Since the fall of Suharto’s authoritarian and corrupt regime in 1998, Indonesia has carried out campaigns against corruption. But they don’t seem to be working very well. Why is that?
Corruption is evil?
Anti-corruption campaigns in Indonesia follow a dominant worldview that see corruption as something evil. Campaigns against corruption in Indonesia paint it as an extraordinary crime carried out by greedy people.
But in preaching anti-corruption messages, these campaigns neglect local cultural norms and values. In designing anti-corruption campaigns, we import an understanding of practices labelled as corrupt from Western countries, which generally value individualism and are not averse to conflict.
It’s difficult to apply these notions in local anti-corruption campaigns without taking into account the complexities of values, such as collectivism and social harmony, that exist in countries like Indonesia.
This lack of cultural sensitivity in preaching against corruption has created fear and discomfort, demonised certain cultural practices and genuine intentions, with an outcome that is far from desirable. A greater sensitivity to context is needed to effectively change people’s behaviour and attitudes towards corruption.
Nuance in talking about corruption
I look at corruption from the point of view of the individual actors. These are people who encounter issues of corruption daily and have to decide what to do. For my research I interviewed people in government and business, as well as anti-corruption campaigners in Indonesia.
The people I interviewed talk about corruption with nuance. The dominant view of corruption as “evil” is there, but it’s distant from their own lives.
They talk about corruption that is “out there” as opposed to their own practices, which they consider as “not corruption” or “less corrupt” and therefore “not evil” or “less evil”.
They see a spectrum of “badness” in practices associated with corruption. The dominant view in looking at corruption has often missed this important insight.
From my interviews, I find people attach the label “corruption” only to practices that are seen in excess or in a magnitude that they consider unacceptable to them.
They determine corruption based on how “severe” the act is, which depends upon group or social norms. This means the label “corruption” does not stand on its own; it is always seen in relation to other practices.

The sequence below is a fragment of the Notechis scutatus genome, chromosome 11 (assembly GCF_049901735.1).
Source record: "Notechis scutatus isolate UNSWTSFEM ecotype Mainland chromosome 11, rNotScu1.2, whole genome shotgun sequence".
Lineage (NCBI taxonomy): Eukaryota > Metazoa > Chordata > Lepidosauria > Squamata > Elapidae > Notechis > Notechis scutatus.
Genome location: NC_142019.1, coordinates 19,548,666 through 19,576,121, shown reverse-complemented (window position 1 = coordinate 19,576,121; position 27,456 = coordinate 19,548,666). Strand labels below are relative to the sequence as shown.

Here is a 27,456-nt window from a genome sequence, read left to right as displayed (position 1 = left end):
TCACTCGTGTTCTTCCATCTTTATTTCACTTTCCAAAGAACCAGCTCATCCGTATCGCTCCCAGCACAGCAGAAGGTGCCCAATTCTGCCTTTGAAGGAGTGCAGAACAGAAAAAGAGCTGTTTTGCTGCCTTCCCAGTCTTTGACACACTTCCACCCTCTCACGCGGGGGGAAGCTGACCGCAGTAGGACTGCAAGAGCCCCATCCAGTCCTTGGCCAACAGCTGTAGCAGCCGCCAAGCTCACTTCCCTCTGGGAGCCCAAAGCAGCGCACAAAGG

I also found that when people talk about difficulties of disengaging from “old” corrupt practices, they don’t talk about “abusing power”. People talk more about relationships and caring about others.
People I interview use words such as “kita orang Timur” (we – people of the East), “uang ketupat” (rice cake money), “bantu” (help) and “berharap” (to expect) to illustrate that certain practices such as giving gifts to officials exist to protect relationships. Removing them would create social tensions. It could also threaten people’s jobs and livelihoods.
Some that I interviewed argued that for “orang kita” (our people) or “orang Indonesia” (Indonesians) it is a natural call to give thanks to officials.
Others said they had to turn a blind eye to questionable practices because this is what is expected of them to keep their (and other people’s) jobs.
Using a different lens
I use care or relational ethics as a lens to better understand people’s attitudes towards corruption. This view, which builds on the work of feminist psychologist Carol Gilligan and other scholars, challenges the dominant ethics theory that views individuals as free agents.
In ethics theory, individuals are expected to apply abstract standardised universal principles not only to hypothetical scenarios but also to real and often highly conflicted situations in life.
According to relational ethics, people do not make decisions based on standardised principles. Instead they base decisions on what they think is best for others and their relationships with others, emphasising the connectedness and dependencies in human life.
People affected by issues such as corruption rarely think in a linear manner as described in decision-making models. In making decisions people don’t usually go through a step-by-step process of defining the problem, identifying the criteria and risks involved, developing alternatives and eventually making a supposedly well-informed decision.
They are more likely guided by previous experiences and this is where identity and social relations play their role in institutionalised corruption. What I am seeing in my ongoing analysis is that, for people who don’t engage in corruption, their identity is built around being a change agent, being a pious person, being an example for others. Those who do engage or become complicit in corruption may see themselves as “living the norm” and see the practice as the only way “to get things moving around here”.
Talk is cheap
One of the taglines in Indonesia’s anti-corruption campaign is “honesty is great” or jujur itu hebat.
The campaign calls for people to rise as “heroes” and to fight corruption to the best of their abilities, even if this include jeopardising their livelihood and other people they care about. But how many of us want to be the nail that sticks out to get hammered?
I do not intend to defend “corruptors”. I would argue, however, that identifying existing biases and limitations is just as crucial as the effort of improving governance itself.
The dismissive approach to local understandings of norms and culture is not helpful. If we want to make people really buy the anti-corruption fight, we first need to know how to sell it.